CP: Yes, I love that. That’s absolutely right.
EP: If you don’t see youth as the focus or primary criterion, and instead hone in on the confidence, experience, entitlement that age brings – fully understanding that you can finally do what you want, realizing that you’ve done what you’re supposed to do, fulfilled those roles—then, I believe that sexuality often improves with age. The key is the switch from a focus on performance to a focus on experience, from outcome driven to pleasure and connection.
CP: Yes, and also seeing aging as an opportunity. An opportunity to finally explore and apply all of the data you’ve collected about yourself all these years—your preferences, your partner’s preferences…
And also as an opportunity to change the narrative. Barry [McCarthy] often talks about how myopic we are in our definition of sex, equating it with intercourse. But that’s not the only thing that counts. These non-intercourse scenarios of erotic touching and mutual masturbation— these are all very important options that I don’t think we put on the menu for older adults.
EP: That’s right, because it’s [sex] so damn genitally focused! And this male model contributes to this as well. Foreplay 5 minutes before the real thing, the real thing is intercourse, and intercourse ends because there’s been an orgasm and it’s usually his, and when his is over, it’s done.
CP: Right! And you can see how that devastates identity as you age. So the question is, how can we enlarge definitions of sexuality in later life, and how can enlarging those definitions enhance quality of life, attitudes toward sex, sexual self-efficacy… all of these wonderful things.
EP: Broadening the definition of sex as you do here, not just for later life, it is imperative from beginning to end.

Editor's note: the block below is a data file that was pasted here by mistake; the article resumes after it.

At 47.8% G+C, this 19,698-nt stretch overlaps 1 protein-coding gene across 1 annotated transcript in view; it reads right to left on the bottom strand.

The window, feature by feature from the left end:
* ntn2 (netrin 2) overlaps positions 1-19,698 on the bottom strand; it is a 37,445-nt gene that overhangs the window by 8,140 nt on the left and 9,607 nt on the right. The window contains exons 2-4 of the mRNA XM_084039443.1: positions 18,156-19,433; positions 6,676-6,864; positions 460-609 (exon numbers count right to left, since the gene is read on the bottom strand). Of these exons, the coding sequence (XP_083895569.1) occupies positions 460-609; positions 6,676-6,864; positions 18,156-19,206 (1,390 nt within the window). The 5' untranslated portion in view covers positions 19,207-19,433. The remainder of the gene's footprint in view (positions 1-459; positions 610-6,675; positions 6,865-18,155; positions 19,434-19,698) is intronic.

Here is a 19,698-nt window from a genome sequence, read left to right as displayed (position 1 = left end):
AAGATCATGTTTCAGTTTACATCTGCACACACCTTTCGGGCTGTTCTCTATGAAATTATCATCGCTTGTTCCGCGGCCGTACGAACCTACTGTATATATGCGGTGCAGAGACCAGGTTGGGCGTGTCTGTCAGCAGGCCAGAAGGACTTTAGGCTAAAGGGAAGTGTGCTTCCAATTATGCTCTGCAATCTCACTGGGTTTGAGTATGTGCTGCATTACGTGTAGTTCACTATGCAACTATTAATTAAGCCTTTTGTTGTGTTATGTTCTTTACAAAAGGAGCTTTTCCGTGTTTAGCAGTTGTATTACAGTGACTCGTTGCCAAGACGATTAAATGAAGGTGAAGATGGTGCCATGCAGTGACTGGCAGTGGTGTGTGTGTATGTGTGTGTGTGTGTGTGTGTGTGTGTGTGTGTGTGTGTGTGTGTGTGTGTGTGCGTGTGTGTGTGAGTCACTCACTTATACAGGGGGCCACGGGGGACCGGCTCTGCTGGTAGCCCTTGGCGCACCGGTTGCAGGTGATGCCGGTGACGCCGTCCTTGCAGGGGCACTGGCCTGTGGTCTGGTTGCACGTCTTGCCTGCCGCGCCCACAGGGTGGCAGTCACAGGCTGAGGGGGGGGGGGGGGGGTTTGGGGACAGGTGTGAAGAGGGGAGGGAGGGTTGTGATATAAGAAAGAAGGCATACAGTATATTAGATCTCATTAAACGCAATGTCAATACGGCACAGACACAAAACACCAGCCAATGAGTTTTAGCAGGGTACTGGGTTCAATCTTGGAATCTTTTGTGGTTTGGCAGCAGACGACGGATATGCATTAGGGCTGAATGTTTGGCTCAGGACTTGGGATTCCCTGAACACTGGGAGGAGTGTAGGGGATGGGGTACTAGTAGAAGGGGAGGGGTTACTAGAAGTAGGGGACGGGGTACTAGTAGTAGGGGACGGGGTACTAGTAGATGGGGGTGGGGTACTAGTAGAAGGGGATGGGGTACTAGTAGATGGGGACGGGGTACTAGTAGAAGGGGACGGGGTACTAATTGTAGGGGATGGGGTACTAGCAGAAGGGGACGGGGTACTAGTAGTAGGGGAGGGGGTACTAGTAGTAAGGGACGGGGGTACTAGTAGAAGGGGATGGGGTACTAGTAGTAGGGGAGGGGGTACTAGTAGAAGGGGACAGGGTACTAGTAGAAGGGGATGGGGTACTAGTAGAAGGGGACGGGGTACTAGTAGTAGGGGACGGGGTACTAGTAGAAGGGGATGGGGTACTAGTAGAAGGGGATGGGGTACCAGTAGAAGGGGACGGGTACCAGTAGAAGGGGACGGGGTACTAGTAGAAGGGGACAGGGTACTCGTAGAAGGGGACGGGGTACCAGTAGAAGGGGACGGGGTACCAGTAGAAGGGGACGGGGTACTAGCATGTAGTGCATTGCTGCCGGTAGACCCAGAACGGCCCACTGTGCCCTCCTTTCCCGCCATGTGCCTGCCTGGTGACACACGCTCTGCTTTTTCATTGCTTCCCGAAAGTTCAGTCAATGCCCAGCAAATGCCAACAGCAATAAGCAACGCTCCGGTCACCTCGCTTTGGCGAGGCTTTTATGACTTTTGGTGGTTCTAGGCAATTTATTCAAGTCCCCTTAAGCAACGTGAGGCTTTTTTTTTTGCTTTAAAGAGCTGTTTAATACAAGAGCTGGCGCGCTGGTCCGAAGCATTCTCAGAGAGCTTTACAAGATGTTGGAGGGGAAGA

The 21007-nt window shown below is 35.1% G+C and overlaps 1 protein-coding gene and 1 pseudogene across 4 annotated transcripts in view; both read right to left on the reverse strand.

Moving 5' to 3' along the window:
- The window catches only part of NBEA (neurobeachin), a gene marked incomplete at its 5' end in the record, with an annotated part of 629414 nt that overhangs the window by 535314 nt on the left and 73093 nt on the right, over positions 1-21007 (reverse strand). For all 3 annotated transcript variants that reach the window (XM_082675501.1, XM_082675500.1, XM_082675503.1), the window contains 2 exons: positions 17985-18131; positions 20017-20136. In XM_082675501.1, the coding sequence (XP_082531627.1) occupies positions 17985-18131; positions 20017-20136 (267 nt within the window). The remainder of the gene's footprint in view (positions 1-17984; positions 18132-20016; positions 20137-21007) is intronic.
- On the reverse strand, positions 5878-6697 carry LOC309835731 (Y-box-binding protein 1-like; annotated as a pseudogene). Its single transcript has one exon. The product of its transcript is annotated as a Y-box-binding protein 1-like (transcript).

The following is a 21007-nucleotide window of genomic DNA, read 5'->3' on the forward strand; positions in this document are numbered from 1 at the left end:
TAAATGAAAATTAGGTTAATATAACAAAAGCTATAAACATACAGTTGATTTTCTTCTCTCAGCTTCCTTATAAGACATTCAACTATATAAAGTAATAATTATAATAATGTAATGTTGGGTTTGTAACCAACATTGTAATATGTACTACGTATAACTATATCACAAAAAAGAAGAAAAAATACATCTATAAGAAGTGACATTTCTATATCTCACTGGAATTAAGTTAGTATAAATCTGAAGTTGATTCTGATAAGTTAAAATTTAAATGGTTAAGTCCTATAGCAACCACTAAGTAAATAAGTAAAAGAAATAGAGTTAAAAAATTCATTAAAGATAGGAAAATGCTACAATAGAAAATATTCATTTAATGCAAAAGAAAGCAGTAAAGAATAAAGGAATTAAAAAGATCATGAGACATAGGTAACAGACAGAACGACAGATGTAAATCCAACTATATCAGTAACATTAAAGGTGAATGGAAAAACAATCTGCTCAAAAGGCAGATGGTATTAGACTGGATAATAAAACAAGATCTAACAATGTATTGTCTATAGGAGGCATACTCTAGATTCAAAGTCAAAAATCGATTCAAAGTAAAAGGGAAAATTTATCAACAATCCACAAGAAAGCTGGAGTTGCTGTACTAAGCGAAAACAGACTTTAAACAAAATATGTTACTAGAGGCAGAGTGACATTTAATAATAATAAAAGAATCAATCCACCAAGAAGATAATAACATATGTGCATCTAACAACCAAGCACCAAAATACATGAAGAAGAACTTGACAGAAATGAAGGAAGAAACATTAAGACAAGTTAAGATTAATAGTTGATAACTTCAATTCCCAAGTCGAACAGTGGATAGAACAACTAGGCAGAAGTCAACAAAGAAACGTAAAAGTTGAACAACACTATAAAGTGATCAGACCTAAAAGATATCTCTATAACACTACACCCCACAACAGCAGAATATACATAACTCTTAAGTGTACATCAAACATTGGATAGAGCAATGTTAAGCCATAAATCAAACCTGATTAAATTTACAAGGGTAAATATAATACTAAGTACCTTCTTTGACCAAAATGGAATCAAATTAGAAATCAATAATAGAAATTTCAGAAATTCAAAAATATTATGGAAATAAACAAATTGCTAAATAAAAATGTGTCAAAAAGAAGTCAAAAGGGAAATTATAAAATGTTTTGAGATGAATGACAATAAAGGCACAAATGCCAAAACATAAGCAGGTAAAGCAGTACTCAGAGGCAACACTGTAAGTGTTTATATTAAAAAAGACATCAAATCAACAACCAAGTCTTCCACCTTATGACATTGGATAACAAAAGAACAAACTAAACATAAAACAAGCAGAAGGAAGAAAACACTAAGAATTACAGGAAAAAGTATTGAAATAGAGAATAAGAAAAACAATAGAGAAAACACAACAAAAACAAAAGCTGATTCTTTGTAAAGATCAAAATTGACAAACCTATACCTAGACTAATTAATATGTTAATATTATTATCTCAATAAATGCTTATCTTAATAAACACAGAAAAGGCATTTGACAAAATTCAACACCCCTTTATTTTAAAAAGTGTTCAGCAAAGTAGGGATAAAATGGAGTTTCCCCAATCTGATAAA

CP: How do you think your attitudes and beliefs toward sex and infidelity have changed with age?
EP: My attitudes toward sex and my attitudes toward fidelity are not one in the same. I don’t link them together. Regarding my attitudes toward sex, the concept of sexual self-efficacy is probably one of the most important concepts I learned in my own development– the notion that sex is an experience that you give yourself, not an experience that just happens or that your partner gives you. And, you know, I started to ask my women patients: “Do you touch yourself when you are with a partner? How are you amplifying your own experience?”
CP: Yes, this notion of: are you turning yourself on?
EP: And that is a concept, I have to say, I really learned from Gina Ogden, especially because she, herself, is older and has done a masterful job of translating her work to women of all ages. To me she is excellent.
She turned me on [laughs] to the realization that I turn myself on and I turn myself off and moved me away from these questions of; ‘What turns me on and what turns me off?’ That’s the question of self-efficacy that I think is often unknown to women. Or at least you do to yourself when you are alone but as soon as there’s a partner, especially a male partner, he needs to do it all.
If the story women in heterosexual relationships learn is that he will give her…the men learn that they are just supposed to know what to give, and if she tells him, it means he didn’t know and was inadequate. We have so many stale, pleasure- damning scripts we must change.